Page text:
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Jason Florio
Black and White Magazine
2009

Jason Florio’s path to photography has been all about serendipity. Born in the small village of Kingston, England, he attended university in London and left for America in the early 1990s, drawn to the under- ground skateboarding scene in Dallas. Writing at the time, he met a woman from the fashion industry who introduced him to many photographers. When one photographer’s assistant recommended Florio for a job, he jumped at the chance and never looked back.

Florio vividly recalls the exact moment that photography made a seismic impact on his life. It was during a visit to London, and quite by chance he went to see Richard Avedon‘s American West exhibit at the Victoria & Albert Museum. The effect on him was immediate and pro- found. “Because I’d been in Texas on and off for the previous year, these images really resonated with me,” he recalls. “I looked at them and thought that this was really what I’m about. It was a seminal event. It was raw, straight up; there wasn’t any pretense about it.”

Florio finally settled in New York, where yet another introduction led him to fashion photographer Max Vadukul, whom he assisted for three years. “More than anyone I had worked for, Max was the one who took me to a different level,” he says. Vadukul introduced him to photo- journalism, and they traveled together through India making portraits of famous literary figures. It was another turning point in Florio’s life. Up until then he had thought fashion was his future. “India completely changed my priorities,” he says.

Taking a sabbatical from the fashion world, he traveled to Cambodia. When he returned, a casual dinner with Vadukul and photographers Reza and David Allan Harvey led him to change direction once again. “I looked at Max in his Prada suit. Then I looked at these guys— both very scruffy—and I said to myself, ‘Yeah, that’s where I belong.’ It was another moment that at the time didn’t seem significant but in hindsight, really meant something.”

His friend Lawrence Williams had founded an eco-lodge and reforestation program in The Gambia in West Africa. Florio made his first visit there in 1997 and began taking portraits of the local villagers of the sacred area known as Makusutu. Influenced by Mike Disfarmer’s Heber Springs portraits, he took with him a black bed sheet, donated by his grandmother on the day he was leaving for his first trip. “I still use it,” he says smiling. He shoots large and medium format, using traditional film. This sojourn into the agrarian world has become an important part of Florio’s life, and he returns almost every year for some time. “I have friends there now. This work is really unlike anything else I do,” he says.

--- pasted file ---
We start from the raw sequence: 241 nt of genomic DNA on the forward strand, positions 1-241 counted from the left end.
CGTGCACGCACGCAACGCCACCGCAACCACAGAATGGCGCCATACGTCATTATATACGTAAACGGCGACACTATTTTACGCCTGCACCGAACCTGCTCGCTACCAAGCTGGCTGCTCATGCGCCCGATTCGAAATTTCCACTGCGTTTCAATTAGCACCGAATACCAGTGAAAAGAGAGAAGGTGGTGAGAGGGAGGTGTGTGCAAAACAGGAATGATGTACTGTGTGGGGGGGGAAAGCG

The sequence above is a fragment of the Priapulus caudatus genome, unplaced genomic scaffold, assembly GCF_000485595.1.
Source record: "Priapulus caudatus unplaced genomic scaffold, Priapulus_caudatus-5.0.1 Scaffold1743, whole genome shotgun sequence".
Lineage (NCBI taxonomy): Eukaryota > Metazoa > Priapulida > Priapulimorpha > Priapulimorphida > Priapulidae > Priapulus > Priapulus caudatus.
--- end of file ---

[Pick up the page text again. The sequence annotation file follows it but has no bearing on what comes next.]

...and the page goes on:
Florio’s passion for photojournalism has kept him circling the globe, often to its hottest spots, photographing for publications such as The New Yorker, The New York Times, Men’s Journal and Outside.

In 2000 he hopped a bus from India to Pakistan and met up with a Brazilian journalist covering the Jihadist movement. “We walked over the border into Afghanistan and then spent the next two weeks crossing to the Iranian border and then back again.” He went again in 2001, this time photographing from the opposite side, and returned to New York on September 5th. “I was standing almost under the towers when they went down,” he recalls. “Suddenly the whole world contracted.” In 2003 he captured daily life in Baghdad on the brink of war, and the following year he was awarded a grant from the Aperture Foundation in New York to produce his “dream story.” The resulting essay, This is Libya, is a visual study of the contradictions in this rapidly-modernizing country.

Florio has had several exhibitions in the United States, including The Makasutu: Mecca in the Forest at Messineo Art Projects/ Wyman Contemporary Gallery in Manhattan. A book of these powerful black-and-white portraits, titled Makusutu will be published later in 2009. His work is held in both private and public collections, notably the Brooklyn Museum of Art.

Though the camera has opened worlds for him, he still writes, keeping extensive journals. Receptive to everyone he meets, Florio knows a casual conversation over dinner might just lead him to his next story.

—Shawn O’Sullivan







reviews
Jill Nathanson: At the Galleries, 2013

Jill Nathanson at Messineo Art Projects/Wyman Contemporary, 2012

Art Around the Edges, 2012

Jason Florio, The Long Fight for Kawtoolie, 2012

Jason Florio, Fighting Spirit, 2012

Antonio Carreno, Messineo Art Projects / Wyman Contemporary, 2011

Jill Nathanson at Messineo Art Projects and Wyman Contemporary

Jill Nathanson’s Quiet Vision, 2010

Paul Vickery - Past Imperfect Future Tense, 2010

Jason Florio, Black and White Magazine, 2009

Gema Alava: Tell Me the Truth, 2008

An Alchemist's Reverie, Picture Magazine, Fall 2002

Robert Stivers, Black & White Magazine, June 2001

Sylvia Schuster, The New York Art World, January 2001

Kerstin Roolfs, The New York Art World, January 2001

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